Village Voice's Scores

For 10,662 reviews, this publication has graded:
  • 40% higher than the average critic
  • 4% same as the average critic
  • 56% lower than the average critic
On average, this publication grades 6.4 points lower than other critics. (0-100 point scale)
Average Movie review score: 57
Highest review score: 100 Leave No Trace
Lowest review score: 0 Kangaroo Jack
Score distribution:
10662 movie reviews
  1. Given something as simple as Theseus's rousing prebattle speech, maximalist Singh is helpless, but when he gets whole armies in on the act, you've got something to behold.
  2. Martian Child certainly isn't much fun, unless you were desperately awaiting K-PAX with a kid instead of Kevin Spacey.
  3. When the separatist compound must accommodate an interloper — Steve Trevor, fished out of the sea by Diana after his plane goes down — any hopes that Wonder Woman will sustain its appealing misandry are soon dashed.
  4. Quek is compelling not for her ideas but the tangled path by which she came to them.
    • 61 Metascore
    • 50 Critic Score
    Tristán Bauer's new war movie has an even more bitterly ironic title in Spanish: "Iluminados por El Fuego" or "Enlightened by Fire."
    • 59 Metascore
    • 50 Critic Score
    With only a few letters and family photos, director Heidi Specogna never brings her subject to life.
  5. The movie — at first scrappy and strange but an increasingly tough sit as it goes — never fixes its gaze on any singularly compelling idea.
  6. Easily the artiest queer stroke movie of the year.
  7. Playboy "gave us some of the best literature of our time," opines noted literary critic Tony Bennett, among a cast of mostly ridiculous and redundant talking heads.
    • 54 Metascore
    • 50 Critic Score
    As cutely contrived as any scripted Hollywood romance.
  8. To call this story unbelievable is to say the very least. If it's a hoax, Bruce is a fantastic actor (but then, the movie suggests, so are we all). If not, you may wonder less about Bruce's personality than his condition.
    • 43 Metascore
    • 50 Critic Score
    Steve Lawrence's glitzy infotainment raises the question, "How much awesomeness can an audience take?"
  9. Team America is at once grandiose and tacky, elaborate and deflationary.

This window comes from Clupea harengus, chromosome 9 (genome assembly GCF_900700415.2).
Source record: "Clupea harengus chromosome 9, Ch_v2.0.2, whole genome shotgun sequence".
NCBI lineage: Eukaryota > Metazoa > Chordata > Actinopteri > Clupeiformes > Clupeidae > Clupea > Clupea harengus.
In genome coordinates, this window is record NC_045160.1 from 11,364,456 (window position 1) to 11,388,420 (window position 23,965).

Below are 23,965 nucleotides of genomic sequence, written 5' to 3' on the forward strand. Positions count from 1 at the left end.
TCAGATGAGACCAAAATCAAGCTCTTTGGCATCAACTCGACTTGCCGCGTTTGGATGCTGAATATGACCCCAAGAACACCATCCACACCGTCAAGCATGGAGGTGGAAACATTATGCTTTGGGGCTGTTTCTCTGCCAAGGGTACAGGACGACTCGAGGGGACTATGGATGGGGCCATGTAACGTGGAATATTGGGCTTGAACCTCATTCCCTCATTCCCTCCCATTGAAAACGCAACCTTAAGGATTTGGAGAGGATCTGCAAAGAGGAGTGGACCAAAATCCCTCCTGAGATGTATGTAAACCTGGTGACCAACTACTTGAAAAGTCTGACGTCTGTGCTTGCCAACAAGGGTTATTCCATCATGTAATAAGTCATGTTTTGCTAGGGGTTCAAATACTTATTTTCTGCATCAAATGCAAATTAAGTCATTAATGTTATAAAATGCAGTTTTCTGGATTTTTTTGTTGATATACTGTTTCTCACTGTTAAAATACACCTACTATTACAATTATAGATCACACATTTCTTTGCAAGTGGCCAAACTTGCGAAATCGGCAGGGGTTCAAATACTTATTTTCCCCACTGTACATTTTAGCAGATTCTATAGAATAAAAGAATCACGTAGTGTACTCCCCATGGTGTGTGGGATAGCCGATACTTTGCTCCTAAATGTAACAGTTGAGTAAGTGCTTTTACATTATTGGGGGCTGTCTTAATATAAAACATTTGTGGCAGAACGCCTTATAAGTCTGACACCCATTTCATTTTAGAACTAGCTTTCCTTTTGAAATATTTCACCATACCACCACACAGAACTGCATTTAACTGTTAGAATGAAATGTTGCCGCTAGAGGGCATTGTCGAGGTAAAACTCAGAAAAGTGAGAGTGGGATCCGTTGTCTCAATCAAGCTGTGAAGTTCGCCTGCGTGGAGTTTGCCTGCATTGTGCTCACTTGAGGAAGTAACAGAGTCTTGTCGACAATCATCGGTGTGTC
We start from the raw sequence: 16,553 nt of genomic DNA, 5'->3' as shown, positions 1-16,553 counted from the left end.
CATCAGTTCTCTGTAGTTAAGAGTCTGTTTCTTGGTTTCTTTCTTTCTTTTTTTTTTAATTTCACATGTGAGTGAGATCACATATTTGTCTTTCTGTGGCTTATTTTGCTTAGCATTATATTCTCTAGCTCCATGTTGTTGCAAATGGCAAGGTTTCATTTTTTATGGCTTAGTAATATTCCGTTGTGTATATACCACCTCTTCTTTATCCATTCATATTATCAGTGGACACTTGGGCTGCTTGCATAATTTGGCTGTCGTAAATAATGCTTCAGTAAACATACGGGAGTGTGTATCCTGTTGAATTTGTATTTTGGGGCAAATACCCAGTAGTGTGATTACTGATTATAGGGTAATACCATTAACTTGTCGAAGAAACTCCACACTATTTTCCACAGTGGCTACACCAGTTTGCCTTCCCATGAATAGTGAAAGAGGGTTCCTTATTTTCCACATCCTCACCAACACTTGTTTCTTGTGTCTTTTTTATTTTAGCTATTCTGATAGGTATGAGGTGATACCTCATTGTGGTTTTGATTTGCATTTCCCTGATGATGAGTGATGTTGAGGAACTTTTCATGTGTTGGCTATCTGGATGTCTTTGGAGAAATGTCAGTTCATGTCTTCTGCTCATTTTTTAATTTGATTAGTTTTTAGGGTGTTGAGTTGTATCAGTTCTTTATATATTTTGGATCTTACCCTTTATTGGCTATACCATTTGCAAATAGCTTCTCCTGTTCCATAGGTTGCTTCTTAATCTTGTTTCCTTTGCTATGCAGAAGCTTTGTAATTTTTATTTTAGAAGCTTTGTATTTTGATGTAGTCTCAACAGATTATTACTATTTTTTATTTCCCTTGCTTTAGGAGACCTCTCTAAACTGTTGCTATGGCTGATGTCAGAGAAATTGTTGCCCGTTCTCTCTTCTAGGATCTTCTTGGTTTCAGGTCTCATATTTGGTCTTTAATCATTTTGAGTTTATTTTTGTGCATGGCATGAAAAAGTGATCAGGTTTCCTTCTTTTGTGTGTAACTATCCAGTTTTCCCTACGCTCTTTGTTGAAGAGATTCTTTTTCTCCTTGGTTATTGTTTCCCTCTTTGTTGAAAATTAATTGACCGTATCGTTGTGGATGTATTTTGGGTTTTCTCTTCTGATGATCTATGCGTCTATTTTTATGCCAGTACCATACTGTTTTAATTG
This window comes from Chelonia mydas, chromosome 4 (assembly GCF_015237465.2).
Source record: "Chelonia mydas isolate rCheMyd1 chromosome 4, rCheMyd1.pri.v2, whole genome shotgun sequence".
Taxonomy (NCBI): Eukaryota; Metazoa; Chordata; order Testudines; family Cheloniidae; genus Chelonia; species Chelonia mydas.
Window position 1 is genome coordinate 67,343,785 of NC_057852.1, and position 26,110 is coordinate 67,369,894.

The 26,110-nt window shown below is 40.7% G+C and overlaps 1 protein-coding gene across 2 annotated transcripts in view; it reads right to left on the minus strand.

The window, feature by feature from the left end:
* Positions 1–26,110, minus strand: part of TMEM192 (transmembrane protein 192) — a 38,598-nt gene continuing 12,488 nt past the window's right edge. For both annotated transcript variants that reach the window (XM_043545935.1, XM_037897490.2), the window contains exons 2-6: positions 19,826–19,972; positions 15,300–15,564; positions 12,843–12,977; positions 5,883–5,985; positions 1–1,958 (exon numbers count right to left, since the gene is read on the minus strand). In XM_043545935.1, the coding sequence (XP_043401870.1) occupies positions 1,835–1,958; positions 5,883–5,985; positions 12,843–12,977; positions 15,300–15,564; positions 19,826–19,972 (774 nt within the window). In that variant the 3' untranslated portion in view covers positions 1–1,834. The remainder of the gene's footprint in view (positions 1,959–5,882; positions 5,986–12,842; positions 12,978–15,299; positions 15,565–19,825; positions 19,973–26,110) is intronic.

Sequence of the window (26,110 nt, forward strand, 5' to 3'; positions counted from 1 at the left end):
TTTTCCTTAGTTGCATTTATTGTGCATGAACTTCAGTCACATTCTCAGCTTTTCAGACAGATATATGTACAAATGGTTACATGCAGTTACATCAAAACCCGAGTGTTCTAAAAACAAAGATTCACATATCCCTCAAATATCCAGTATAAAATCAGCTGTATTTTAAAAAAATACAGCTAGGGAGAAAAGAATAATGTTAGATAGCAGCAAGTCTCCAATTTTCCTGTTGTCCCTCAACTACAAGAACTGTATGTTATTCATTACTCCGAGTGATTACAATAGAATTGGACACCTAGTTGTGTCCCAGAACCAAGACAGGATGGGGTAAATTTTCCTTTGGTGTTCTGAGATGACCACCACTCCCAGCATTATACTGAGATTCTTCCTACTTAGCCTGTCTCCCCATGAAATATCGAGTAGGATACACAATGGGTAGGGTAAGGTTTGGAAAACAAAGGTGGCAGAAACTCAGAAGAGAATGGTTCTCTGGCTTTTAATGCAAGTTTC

10. As is typical of contemporary Italian movies, every one of Comencini's women seems on the verge of a hysterical collapse.
  11. First-time director Ed Solomon, a comedy writer (MIB, both Bill and Ted movies), clots up Levity with symbols -- empty chairs, reflections, winter slush -- and achy, tastefully drawn characters.
  12. Lisa Ohlin's Simon and the Oaks has all the superficial elements of compelling drama but none of the interiority; it looks like a good movie without ever actually feeling like one.
  13. And yet for all of its obtuse choices, there's still something commendable, if daffy, about trying to turn the high holy father of German literature into a rock star.
  14. Every town possesses a history, culture, lineage and language all unto its own, but in the Nelms’s hands, we see none of that. Here’s a half-boiled mystery and boring bad guys, but the film does have a saving grace: Hawkes’s comic timing.
  15. Elah comes packaged as a feverish murder mystery groaning beneath too many subplots and the added weight of a strained David and Goliath allegory.
  16. There are hints of a fun, trashy film beneath the surface, but that film is always subservient to the dull one Dean and Ruzowitzky were more comfortable making.
  17. The Rashevski Tango begins and ends with a burial, but the movie teems with cranky life, then heals all rifts with a dance that sets a seal of comically erotic approval on that undying genre, the domestic melodrama.
  18. Director Icíar Bollaín mixes Even the Rain's various storytelling modes with an obviousness that ultimately negates enlightening intellectual or emotional discovery.
  19. Never a disaster but only fitfully inspired, The Amazing Spider-Man 2 doesn't quite end well, but it does end promisingly.
  20. Kid-pulp screenwriter Goyer (Dark City, Blade I and II) manages some mature textures but his movie never surmounts its manipulative ideas.
    • 31 Metascore
    • 50 Critic Score
    As the two cop manqués overcome their dearth of common sense to save the day, the film achieves a comic playfulness.
  21. The mayhem is hypnotic, scabrous, scarifying, unpredictable, astonishing, dispiriting, repetitious, clearly both amoral and immoral, and by the end, a little dull. Even over the short running time, you can feel your humanity’s diminishment.
  22. Fortunately, Live From New York! isn't all overblown hagiography.
    • 75 Metascore
    • 50 Critic Score
    A "quirky" dramedy in the "Juno"/"Little Miss Sunshine" mode, but lacking the latter's vibrant ensemble and the former's snappy patter, Win Win is indie with the edges sanded down completely.
  23. Scott Elliott's palsied directorial debut, from a mine shaft-ridden script, is a sick joke, and Weaver's part in it screams of temporary insanity.
    • 39 Metascore
    • 50 Critic Score
    This uneven romantic comedy is firmly in the Zach Braff–ian mold: It features a group of thirtysomething men who are so terrified of growing up that they behave semi-moronically for the majority of the film.

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